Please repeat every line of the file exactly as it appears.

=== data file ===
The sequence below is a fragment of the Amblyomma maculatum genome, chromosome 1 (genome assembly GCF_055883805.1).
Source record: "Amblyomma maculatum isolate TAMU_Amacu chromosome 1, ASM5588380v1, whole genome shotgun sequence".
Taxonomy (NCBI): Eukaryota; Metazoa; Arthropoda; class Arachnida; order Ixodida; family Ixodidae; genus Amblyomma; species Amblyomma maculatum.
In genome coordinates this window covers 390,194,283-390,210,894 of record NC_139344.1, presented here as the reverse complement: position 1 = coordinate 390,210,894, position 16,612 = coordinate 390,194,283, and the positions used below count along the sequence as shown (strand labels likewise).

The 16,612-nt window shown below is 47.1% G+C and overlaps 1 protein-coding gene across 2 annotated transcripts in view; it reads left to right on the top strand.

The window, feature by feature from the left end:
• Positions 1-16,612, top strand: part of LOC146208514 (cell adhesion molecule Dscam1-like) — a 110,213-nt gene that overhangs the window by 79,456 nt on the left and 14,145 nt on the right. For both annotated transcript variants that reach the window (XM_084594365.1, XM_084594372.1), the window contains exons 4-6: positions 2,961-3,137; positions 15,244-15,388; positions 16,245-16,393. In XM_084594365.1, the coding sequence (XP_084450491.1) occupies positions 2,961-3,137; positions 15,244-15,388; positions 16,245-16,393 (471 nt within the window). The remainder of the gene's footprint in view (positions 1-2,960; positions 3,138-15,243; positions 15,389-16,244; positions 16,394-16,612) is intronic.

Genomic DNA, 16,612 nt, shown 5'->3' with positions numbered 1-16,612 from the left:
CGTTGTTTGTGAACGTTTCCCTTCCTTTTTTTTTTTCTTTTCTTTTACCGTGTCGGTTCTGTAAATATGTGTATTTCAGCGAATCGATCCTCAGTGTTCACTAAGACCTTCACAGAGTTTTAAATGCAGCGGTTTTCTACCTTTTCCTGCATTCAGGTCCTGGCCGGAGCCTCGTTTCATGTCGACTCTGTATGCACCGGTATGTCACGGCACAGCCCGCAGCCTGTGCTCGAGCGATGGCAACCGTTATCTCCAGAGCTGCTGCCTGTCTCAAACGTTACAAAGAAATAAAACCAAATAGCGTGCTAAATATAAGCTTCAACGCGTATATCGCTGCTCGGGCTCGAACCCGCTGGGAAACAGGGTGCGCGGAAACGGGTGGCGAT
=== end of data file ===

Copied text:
The sequence below is a fragment of the Amblyomma maculatum genome, chromosome 1 (genome assembly GCF_055883805.1).
Source record: "Amblyomma maculatum isolate TAMU_Amacu chromosome 1, ASM5588380v1, whole genome shotgun sequence".
Taxonomy (NCBI): Eukaryota; Metazoa; Arthropoda; class Arachnida; order Ixodida; family Ixodidae; genus Amblyomma; species Amblyomma maculatum.
In genome coordinates this window covers 390,194,283-390,210,894 of record NC_139344.1, presented here as the reverse complement: position 1 = coordinate 390,210,894, position 16,612 = coordinate 390,194,283, and the positions used below count along the sequence as shown (strand labels likewise).

The 16,612-nt window shown below is 47.1% G+C and overlaps 1 protein-coding gene across 2 annotated transcripts in view; it reads left to right on the top strand.

The window, feature by feature from the left end:
• Positions 1-16,612, top strand: part of LOC146208514 (cell adhesion molecule Dscam1-like) — a 110,213-nt gene that overhangs the window by 79,456 nt on the left and 14,145 nt on the right. For both annotated transcript variants that reach the window (XM_084594365.1, XM_084594372.1), the window contains exons 4-6: positions 2,961-3,137; positions 15,244-15,388; positions 16,245-16,393. In XM_084594365.1, the coding sequence (XP_084450491.1) occupies positions 2,961-3,137; positions 15,244-15,388; positions 16,245-16,393 (471 nt within the window). The remainder of the gene's footprint in view (positions 1-2,960; positions 3,138-15,243; positions 15,389-16,244; positions 16,394-16,612) is intronic.

Genomic DNA, 16,612 nt, shown 5'->3' with positions numbered 1-16,612 from the left:
CGTTGTTTGTGAACGTTTCCCTTCCTTTTTTTTTTTCTTTTCTTTTACCGTGTCGGTTCTGTAAATATGTGTATTTCAGCGAATCGATCCTCAGTGTTCACTAAGACCTTCACAGAGTTTTAAATGCAGCGGTTTTCTACCTTTTCCTGCATTCAGGTCCTGGCCGGAGCCTCGTTTCATGTCGACTCTGTATGCACCGGTATGTCACGGCACAGCCCGCAGCCTGTGCTCGAGCGATGGCAACCGTTATCTCCAGAGCTGCTGCCTGTCTCAAACGTTACAAAGAAATAAAACCAAATAGCGTGCTAAATATAAGCTTCAACGCGTATATCGCTGCTCGGGCTCGAACCCGCTGGGAAACAGGGTGCGCGGAAACGGGTGGCGAT